Brazil’s Lula Visits Bush for Ethanol and World Trade Talks

President Lula at a pilot biodiesel plant in Brazil Brazilian President, Luiz Inácio Lula da Silva, announced this Monday, March 26, in Brazil, that he will ask American President George W. Bush to help advance global trade talks when he visits Washington this coming Saturday, March 31. Lula is scheduled to meet Bush at Camp David in Maryland.

"I will discuss the World Trade Organization with Bush because the WTO's success depends heavily on the United States," Lula said on Rádio Nacional, a government-owned radio network.

The latest round of WTO-linked global trade talks stalled last year after developing countries led by Brazil and India insisted the United States and other industrial nations lower subsidies for farmers and tariffs on agricultural imports.

Talks have since resumed and trade officials are now trying desperately to conclude the round before June, when a key agreement or "fast track" between the U.S. president and Congress expires. Unless the agreement is renewed, legislators can revise trade deals negotiated by the president, making deals much harder to reach.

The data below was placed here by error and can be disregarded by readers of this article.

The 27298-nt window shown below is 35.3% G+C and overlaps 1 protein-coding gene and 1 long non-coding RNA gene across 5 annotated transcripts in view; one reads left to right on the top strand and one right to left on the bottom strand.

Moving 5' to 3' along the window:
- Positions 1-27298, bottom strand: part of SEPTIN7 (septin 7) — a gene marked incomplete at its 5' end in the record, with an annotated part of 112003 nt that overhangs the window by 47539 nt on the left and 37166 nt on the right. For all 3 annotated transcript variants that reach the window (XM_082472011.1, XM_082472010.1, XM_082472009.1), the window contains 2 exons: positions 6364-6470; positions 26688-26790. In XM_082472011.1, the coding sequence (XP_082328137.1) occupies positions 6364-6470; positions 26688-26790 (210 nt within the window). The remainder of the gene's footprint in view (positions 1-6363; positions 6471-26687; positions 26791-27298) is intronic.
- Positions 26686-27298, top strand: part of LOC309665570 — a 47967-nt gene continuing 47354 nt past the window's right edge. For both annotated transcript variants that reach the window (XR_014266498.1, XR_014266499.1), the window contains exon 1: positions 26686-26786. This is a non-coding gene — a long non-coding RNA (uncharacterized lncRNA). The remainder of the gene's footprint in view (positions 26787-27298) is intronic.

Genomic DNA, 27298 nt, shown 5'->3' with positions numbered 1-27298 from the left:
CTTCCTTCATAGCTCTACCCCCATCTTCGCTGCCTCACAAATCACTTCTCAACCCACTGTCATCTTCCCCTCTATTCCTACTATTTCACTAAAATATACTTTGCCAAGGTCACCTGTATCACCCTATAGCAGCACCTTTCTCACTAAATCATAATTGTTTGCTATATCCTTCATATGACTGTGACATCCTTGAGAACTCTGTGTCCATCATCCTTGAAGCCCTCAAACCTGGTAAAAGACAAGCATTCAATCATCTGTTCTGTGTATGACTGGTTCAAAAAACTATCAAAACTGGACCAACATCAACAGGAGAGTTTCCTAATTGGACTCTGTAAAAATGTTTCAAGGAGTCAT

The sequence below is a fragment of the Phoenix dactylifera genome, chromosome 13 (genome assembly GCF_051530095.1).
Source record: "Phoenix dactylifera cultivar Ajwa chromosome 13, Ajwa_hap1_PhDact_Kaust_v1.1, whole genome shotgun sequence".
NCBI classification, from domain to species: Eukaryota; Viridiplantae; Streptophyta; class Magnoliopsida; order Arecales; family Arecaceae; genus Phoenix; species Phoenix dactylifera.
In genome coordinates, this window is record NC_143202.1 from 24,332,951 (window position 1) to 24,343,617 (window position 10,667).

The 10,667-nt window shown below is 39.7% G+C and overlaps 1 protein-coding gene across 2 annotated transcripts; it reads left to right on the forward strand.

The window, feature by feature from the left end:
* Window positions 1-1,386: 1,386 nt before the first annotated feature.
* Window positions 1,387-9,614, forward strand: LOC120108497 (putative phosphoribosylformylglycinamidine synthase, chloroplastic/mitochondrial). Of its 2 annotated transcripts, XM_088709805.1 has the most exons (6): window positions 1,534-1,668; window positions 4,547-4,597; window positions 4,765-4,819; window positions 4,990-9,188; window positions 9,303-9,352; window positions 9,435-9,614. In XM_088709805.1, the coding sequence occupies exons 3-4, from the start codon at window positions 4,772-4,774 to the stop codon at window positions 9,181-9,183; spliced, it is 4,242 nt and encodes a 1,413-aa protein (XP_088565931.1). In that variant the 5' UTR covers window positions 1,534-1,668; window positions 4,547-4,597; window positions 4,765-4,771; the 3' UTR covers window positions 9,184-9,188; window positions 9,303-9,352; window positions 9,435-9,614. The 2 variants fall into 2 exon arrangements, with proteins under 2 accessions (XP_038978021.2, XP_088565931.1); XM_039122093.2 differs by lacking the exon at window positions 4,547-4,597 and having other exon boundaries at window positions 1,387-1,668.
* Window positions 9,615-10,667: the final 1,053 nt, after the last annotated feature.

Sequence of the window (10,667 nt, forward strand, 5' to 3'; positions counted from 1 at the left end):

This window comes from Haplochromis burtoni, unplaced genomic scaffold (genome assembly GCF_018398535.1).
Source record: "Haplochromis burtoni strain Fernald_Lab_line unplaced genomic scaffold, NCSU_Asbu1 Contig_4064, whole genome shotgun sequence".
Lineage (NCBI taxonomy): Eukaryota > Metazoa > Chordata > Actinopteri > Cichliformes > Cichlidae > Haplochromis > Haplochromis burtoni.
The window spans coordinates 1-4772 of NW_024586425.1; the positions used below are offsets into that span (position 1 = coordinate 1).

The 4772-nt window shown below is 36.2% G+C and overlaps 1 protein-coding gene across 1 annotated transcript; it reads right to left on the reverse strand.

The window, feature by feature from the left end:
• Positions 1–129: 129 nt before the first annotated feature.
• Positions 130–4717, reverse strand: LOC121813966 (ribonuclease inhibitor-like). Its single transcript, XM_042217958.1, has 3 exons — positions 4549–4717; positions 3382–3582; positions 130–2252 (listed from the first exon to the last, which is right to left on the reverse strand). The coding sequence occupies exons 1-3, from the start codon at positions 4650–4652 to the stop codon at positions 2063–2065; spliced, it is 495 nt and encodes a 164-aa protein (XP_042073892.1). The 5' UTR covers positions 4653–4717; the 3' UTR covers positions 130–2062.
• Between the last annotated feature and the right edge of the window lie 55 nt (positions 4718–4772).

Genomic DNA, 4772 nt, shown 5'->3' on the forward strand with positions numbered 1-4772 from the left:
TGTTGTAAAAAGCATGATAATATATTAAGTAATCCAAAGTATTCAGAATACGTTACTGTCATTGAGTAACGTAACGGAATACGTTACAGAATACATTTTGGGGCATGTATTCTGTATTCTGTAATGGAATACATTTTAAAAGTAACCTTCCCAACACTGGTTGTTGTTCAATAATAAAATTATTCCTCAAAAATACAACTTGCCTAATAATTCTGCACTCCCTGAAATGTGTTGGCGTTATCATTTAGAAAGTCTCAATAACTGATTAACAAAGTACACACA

Meantime, in Quito, Pascal Lamy, head of the World Trade Organization, said that the Doha round objective has not been the "complete liberalization of all economies" but rather an end to rich countries farm export subsidies.

"The purpose of this round was never total liberalization of all economies. Rather cut trade barriers, correct misbalances in current trade rules, which hinder poor countries, stimulate growth and reduce poverty," said Lamy adding that his efforts are concentrated in reaching an "agreement to advance in the elimination of subsidies" and thus helping the US to adjust to that objective.

Lamy revealed that US negotiators consider that if advances are reached "it can help renew the special Congress authority" (for the White House to subscribe trade agreements) and thus conclude the Doha Round.

Brazilian President Lula said he will ask Bush to help African countries and Haiti develop their economies, possibly by producing alternative fuels like ethanol and bio-diesel, areas in which Brazil leads the world.

Brazil wants to export more ethanol, a gasoline alternative that it makes cheaply and efficiently from sugar cane, but buyers are reluctant to rely on a fuel only Brazil can export.

During the recent visit of US President Bush to Latinamerica a strategic bio-fuels promotion agreement was signed with Brazil. The United States is the world's largest ethanol producer and consumer, but it makes ethanol from corn, which costs more and is less energy efficient.



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